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Thread: ADC Troubles (inaccurate and moving around a lot)

  1. #1

    ADC Troubles (inaccurate and moving around a lot)

    I'm just trying to get a simple reading from an ADC pin. However, the value seems to both be wrong and moving around much more than it should be.

    ON TOP:
    const int batteryPin = 16;

    IN SETUP:
    pinMode(batteryPin, INPUT);
    analogReference(DEFAULT);
    analogReadResolution(10);

    IN LOOP:
    display.print(analogRead(batteryPin));

    I have 2.92 volts on the ADC pin. So I should get a reading of 2.92V/3.3V*1024 = 906. Instead, I'm getting in readings that vary between 580 and 700 constantly. Why is this happening?

    I double checked with an oscilloscope and the voltage is very stable. There are no fluctuations on it to speak of. Bypass capacitor is already there.

    Schematically, I have two lithium ion batteries. They have a max voltage of about 4.2V. I have a divider coming off of them - series 500kohm and 1,500kohm. The connection is 4.2V to 500kohm to 1500kohm to ground. The ADC pin is hooked up between the two resistors.

    I have no idea what the problem is. This should be so simple. I'm just trying to read battery voltage so that I can estimate how much charge it has left. Help?

  2. #2
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    Is it possible you have connected your voltage divider to a different pin than you are actually reading? Which physical pin are you using? Is it the one marked 16 (A2) with reference to http://www.pjrc.com/teensy/pinout.html ?
    Last edited by JBeale; 04-11-2013 at 08:10 PM.

  3. #3
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    testing ADC in 10-bit mode

    OH- I just noticed your resistor values, I think that is the issue here.

    I just tried a test, using two 2k resistors as a voltage divider from 3.3V to GND.
    Fluke 179 meter says "3.3V" pin is 3.271 V and ADC input (16 / A2) is 1.632 V.

    Code:
    const int batteryPin = 16;
    
    void setup() {
    delay(2000);
    Serial.begin(115200);
    pinMode(batteryPin, INPUT);
    analogReference(DEFAULT);
    analogReadResolution(10);
    }
    
    void loop() {
    Serial.println(analogRead(batteryPin)); 
    delay(100);
    }

    Here is some sample output from above code:
    Code:
    2x 2k resistor divider output:
    514
    514
    513
    514
    513
    514
    514
    514
    514
    513
    513
    514
    514
    514
    513
    513
    514
    513
    514
    514
    513
    514
    514
    514
    Now I try the same thing again but with a pair of much larger resistors, 2x 1 Megohm. Fluke meter hasn't changed much, at 1.563 V, but the Teensy3 says something quite different, see below. I think the maximum recommended impedance on the ADC input is probably 10k or less. When you go to very high value resistors, you get more noise, and more DC offset due to loading. I'm guessing you want high value R to avoid constant current drain on the battery. One solution is to use small resistors like the 2k values I tried first, but power-switch your battery divider (use a series N-channel FET in between the bottom resistor and ground, and turn it off whenever you are not actively reading it.) That approach is usually cheaper than high-value resistors and an op-amp buffer.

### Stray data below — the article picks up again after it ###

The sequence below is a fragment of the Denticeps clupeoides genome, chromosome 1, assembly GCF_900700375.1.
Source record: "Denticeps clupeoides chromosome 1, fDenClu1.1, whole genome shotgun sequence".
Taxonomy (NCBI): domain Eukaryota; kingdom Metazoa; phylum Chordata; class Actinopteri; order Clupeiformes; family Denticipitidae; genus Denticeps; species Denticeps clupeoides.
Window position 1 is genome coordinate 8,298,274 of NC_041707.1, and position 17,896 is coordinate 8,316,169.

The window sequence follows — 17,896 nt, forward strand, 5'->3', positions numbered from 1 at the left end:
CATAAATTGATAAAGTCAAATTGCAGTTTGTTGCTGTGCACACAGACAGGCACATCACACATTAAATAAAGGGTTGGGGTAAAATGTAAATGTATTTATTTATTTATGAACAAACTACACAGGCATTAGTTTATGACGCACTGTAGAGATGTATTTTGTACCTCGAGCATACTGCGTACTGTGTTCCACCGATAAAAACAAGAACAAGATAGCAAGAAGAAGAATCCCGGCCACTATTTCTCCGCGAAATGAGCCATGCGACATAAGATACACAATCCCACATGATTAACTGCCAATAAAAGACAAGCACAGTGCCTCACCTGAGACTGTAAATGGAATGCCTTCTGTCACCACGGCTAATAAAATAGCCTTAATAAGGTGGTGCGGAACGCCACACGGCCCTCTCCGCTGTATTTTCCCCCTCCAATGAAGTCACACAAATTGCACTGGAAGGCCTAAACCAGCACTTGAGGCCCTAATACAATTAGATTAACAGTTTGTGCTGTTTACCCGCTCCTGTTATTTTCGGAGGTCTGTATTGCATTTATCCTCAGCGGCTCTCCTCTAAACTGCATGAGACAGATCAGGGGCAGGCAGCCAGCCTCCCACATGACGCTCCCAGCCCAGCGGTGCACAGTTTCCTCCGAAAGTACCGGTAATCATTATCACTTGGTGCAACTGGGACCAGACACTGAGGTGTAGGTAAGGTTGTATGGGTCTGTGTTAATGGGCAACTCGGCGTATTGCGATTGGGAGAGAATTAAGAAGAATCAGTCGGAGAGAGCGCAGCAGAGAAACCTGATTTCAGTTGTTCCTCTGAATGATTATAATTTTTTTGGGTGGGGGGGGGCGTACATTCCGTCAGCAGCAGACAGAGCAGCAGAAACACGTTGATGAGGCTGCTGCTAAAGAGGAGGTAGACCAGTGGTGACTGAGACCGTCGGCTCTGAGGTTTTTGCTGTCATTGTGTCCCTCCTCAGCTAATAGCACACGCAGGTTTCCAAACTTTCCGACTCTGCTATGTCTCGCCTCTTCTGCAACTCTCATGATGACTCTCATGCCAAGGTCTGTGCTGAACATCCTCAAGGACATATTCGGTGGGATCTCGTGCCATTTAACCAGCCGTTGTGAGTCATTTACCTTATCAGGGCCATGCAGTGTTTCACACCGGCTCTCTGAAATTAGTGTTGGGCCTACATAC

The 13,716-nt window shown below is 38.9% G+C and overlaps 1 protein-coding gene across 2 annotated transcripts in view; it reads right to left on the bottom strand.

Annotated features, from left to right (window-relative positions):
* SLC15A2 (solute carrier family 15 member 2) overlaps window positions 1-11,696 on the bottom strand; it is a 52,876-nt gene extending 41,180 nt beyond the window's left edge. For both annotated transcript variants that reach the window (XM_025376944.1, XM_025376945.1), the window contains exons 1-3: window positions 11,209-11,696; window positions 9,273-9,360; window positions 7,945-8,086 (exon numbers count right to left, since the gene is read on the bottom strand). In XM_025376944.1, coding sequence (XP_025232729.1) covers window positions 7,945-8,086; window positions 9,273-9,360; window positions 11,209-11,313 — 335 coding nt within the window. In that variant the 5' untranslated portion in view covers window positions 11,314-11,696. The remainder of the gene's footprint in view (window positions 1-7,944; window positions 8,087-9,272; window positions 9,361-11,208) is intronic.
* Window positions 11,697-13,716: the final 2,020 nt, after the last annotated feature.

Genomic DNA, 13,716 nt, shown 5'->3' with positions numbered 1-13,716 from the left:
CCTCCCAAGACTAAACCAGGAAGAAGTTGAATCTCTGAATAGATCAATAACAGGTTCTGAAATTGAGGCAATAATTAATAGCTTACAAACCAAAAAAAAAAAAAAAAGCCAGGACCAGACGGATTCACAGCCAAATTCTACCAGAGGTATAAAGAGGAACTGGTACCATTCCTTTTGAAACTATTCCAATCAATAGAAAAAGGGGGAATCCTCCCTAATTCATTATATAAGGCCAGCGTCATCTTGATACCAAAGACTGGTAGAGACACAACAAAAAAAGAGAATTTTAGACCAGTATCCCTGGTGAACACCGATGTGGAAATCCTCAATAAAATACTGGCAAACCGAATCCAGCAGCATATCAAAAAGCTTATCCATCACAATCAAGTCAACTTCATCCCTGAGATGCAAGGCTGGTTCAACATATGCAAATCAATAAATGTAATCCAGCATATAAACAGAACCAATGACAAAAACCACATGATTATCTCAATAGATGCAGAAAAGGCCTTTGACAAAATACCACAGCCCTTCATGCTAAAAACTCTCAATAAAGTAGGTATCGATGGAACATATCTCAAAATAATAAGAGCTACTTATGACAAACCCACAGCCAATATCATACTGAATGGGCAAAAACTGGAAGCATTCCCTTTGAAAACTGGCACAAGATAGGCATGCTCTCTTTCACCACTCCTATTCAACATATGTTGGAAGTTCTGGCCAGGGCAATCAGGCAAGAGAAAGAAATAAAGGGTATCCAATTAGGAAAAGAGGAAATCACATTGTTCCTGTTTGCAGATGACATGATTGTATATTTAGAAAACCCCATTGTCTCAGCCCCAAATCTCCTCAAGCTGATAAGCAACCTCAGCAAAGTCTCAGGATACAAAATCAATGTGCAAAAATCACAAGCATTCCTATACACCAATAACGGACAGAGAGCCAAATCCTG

Code:
    2x 1Meg resistor divider output:
    412
    362
    327
    358
    375
    353
    403
    354
    377
    389
    332
    367
    403
    416
    367
    391
    342
    410
    380
    342
    426
    382
    361
    352
    342
    342
    392
    Last edited by JBeale; 04-11-2013 at 08:43 PM.

  4. #4
    Wow, very interesting. That leaves no doubt about what the problem is. Thank you very much!

  5. #5
    I wonder... would a 1uF cap on the ADC pin to ground help? The idea would be to charge the cap. Since I'm only wanting to detect battery voltage, I only sample that pin once every few minutes at most. Doing the math with RC time constants (500kohm resistor into 1uF cap), it would be 86% charged in 1 second. A 100nF cap would be basically 100% charged in 1 second. I'll try this and see if that works...

    edit: need to leave. will try this tomorrow and update you guys.
    Last edited by kingforger; 04-11-2013 at 09:02 PM.

  6. #6
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    Quote Originally Posted by kingforger View Post
    I wonder... would a 1uF cap on the ADC pin to ground help?
    I'd go with something even smaller... 0.1uF should be fine. The main issue is that you're trying to read a high-impedance load with a SAR-type ADC, which starts by charging a small capacitor (5-10pF) inside the Teensy ADC. Depending on the resolution, consistency, etc. desired, you may need as many as 31 time constants (at 16 bits) to achieve happiness... I'd guess that adding a small external capacitor (0.1uF or 0.01uF) should be fine in this application, provided the signal does not change quickly and you sample infrequently (i.e. allowing the external cap to recharge)

    IIRC, my calculations for 16 bit resolutions indicated a maximum source impedance of around 25kOhm to allow 16 bit measurements at a 6MHz ADC clock rate. So nothing wrong with using large resistors to limit current flow through the resistors, just use a external cap to help charge the SAR ADC sample and hold capacitor.

  7. #7
    Yup, a 0.1uF cap did it! Thanks.

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